If you really want to become an expert in your own family's history, you absolutely need to study the places they lived.

Studying local history will give you a great understanding of the kind of life your ancestor lived - you'll learn about the community they lived in, what their role may have been, and you'll experience the same monumental events that had them talking for years.

The beauty of learning local history is it serves a dual purpose - not only will you learn the amazing stories that texture your family history and make it much richer, but you can use your newfound knowledge to hunt down additional records.

Local histories note changing county or town boundaries and will give vital clues to where records can be found. By learning more about the community and your ancestor's role in it, you'll also uncover new troves of records that you otherwise may have overlooked.

And believe it or not, there's something out there on almost every town and county in the United States, no matter how remote or small.

There are two kinds of resources that are essential for local history research - periodicals and monographs.

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Periodicals

There are over 8,000 titles in the Periodical Source Index, including countless journals of local history

Genealogy periodicals are absolutely amazing. You can find anything from rare record extracts to compiled family histories to essays on social and local history.

The Periodical Source Index (PERSI) is the largest index of genealogy and local history periodicals in the country. The Allen County Public Library is collecting subscriptions to all genealogy and history society periodicals in the country (and beyond) and indexing every article.

Putting the work of these tiny society publications onto the internet is a huge boon for genealogists everywhere. If you're researching an ancestor who lived in a geographically distant area, PERSI will help you gain easy access to a wealth of information written by the people who know that area best.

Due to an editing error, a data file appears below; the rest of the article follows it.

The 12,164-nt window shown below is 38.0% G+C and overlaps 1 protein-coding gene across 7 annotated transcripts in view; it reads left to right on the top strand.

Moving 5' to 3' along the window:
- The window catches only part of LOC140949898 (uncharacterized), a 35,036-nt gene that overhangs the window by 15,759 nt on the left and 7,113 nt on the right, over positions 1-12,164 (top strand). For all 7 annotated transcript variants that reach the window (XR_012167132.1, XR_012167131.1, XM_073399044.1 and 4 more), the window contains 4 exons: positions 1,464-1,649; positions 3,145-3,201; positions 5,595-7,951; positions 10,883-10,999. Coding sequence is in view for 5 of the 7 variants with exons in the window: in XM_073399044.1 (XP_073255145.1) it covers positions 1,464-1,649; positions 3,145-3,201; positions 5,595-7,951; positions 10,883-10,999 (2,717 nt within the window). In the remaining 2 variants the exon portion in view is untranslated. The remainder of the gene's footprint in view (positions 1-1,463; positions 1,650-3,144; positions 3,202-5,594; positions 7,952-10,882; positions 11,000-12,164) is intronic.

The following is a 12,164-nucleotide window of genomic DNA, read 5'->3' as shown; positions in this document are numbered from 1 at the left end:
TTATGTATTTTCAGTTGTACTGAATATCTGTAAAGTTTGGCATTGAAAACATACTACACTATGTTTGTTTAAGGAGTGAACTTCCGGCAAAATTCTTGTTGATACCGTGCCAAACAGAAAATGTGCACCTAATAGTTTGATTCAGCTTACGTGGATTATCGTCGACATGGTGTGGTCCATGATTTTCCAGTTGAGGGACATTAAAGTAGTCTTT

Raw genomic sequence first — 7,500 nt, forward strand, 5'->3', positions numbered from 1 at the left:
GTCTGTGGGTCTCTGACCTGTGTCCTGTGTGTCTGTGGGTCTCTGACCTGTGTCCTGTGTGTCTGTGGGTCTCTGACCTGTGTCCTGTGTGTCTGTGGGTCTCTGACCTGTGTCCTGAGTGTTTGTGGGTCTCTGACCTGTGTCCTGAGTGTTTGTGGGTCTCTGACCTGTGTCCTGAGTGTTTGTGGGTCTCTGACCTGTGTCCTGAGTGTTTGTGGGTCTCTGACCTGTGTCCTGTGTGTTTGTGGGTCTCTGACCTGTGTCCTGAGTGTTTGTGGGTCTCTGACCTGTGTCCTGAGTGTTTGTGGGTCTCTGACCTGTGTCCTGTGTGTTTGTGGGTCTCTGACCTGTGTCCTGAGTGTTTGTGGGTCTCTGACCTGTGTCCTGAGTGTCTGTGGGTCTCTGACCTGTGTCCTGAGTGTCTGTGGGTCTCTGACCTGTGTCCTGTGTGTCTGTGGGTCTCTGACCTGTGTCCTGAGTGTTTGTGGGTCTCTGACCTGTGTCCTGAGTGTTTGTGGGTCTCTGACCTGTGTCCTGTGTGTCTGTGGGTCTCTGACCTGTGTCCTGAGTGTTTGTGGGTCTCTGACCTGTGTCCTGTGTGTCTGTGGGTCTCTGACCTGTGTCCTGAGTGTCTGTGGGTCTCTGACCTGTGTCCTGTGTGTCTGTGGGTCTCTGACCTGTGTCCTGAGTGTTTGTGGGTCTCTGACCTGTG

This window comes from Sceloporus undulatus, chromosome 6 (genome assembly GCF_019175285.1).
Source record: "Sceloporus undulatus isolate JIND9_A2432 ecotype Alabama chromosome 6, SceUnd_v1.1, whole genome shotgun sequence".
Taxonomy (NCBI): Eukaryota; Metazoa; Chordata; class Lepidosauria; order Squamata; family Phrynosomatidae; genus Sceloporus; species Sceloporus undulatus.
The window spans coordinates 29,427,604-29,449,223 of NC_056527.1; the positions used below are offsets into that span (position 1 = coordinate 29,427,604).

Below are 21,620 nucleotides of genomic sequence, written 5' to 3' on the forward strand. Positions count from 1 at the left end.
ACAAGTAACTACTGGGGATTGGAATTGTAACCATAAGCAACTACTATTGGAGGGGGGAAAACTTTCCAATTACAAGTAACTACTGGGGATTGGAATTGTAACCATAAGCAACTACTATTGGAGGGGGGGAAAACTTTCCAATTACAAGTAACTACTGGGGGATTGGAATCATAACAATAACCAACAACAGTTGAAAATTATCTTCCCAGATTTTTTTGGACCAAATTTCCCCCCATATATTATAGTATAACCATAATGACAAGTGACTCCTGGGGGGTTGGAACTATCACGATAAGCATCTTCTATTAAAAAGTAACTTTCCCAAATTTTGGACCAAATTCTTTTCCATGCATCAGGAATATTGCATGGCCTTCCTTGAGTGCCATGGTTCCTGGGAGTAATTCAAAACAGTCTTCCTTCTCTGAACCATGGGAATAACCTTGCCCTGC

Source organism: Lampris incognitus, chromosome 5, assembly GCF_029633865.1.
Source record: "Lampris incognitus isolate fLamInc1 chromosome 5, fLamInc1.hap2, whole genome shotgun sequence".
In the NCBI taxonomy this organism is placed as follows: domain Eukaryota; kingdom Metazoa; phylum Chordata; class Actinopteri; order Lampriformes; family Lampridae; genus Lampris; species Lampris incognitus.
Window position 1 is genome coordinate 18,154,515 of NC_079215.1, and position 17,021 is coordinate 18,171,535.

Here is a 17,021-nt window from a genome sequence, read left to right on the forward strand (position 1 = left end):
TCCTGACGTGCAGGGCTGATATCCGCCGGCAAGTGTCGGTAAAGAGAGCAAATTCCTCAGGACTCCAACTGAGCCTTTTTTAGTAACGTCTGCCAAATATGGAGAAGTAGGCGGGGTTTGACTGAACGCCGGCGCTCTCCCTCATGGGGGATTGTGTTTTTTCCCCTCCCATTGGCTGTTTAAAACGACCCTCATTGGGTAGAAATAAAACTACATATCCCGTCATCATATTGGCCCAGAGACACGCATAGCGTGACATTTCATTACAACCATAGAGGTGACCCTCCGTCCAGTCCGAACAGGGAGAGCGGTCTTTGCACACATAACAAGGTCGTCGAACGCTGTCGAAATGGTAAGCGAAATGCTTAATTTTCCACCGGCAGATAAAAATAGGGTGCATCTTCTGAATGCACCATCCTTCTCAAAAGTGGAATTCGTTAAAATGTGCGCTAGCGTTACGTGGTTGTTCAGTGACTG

Explore PERSI

There are two ways to explore local history on PERSI. First, search all publications to see if there's a periodical dedicated specifically to the town your researching. If not, check for the county.

You can do this by clicking the "show filters" button next to the Periodical filter on the PERSI search screen.

From there, you can search for the town or county publication in the search box in the upper right hand corner:

You can search for specific subjects within the periodical, or simply browse by article title, article subject, or year of publication. Many publications in PERSI have digital images of the issues available only at Findmypast. All others are very easy to order copies of by mail.

An alternative way to look into local history is to simply search all journals in PERSI, using the town or county name as a keyword. It's possible that the town or county you're interested in was written about in a far-away journal. Thanks to PERSI, now you'll know!

Digitized monographs

Throughout the long history of the county or town you're investigating, someone was bound to publish some kind of written history.

A monograph is essentially a book - a specialized piece of writing on a specific subject, in this case a town, county or region. These tend to go more in depth and cover broader periods of time than periodical articles. Luckily, many of them have been digitized and are fully searchable.

Begin your search by navigating to our A-Z record sets and searching the name of the state that contains the town or county you're looking for. The list will automatically filter out all other states, and from there you can easily browse to see what works are available:

Histories published in the 19th or early 20th century are particularly interesting, because they capture the first days of the town or county's history with vivid detail.

These books are fully searchable - you can search by keyword, location or name. You can also browse from page to page, and we highly recommend taking the time to do so.

The books are highly informative and generally quite readable. These aren't stiff academic history books - they usually tell of events, names and places in a straightforward and sometimes even entertaining narrative. They'll also frequently mention other works of history, giving you even more material to use.

Another great source for learning local history is newspapers, although they will give you a little bit of a different perspective -periodicals or monographs are usually written further removed from the time period, while newspapers write about contemporary events.

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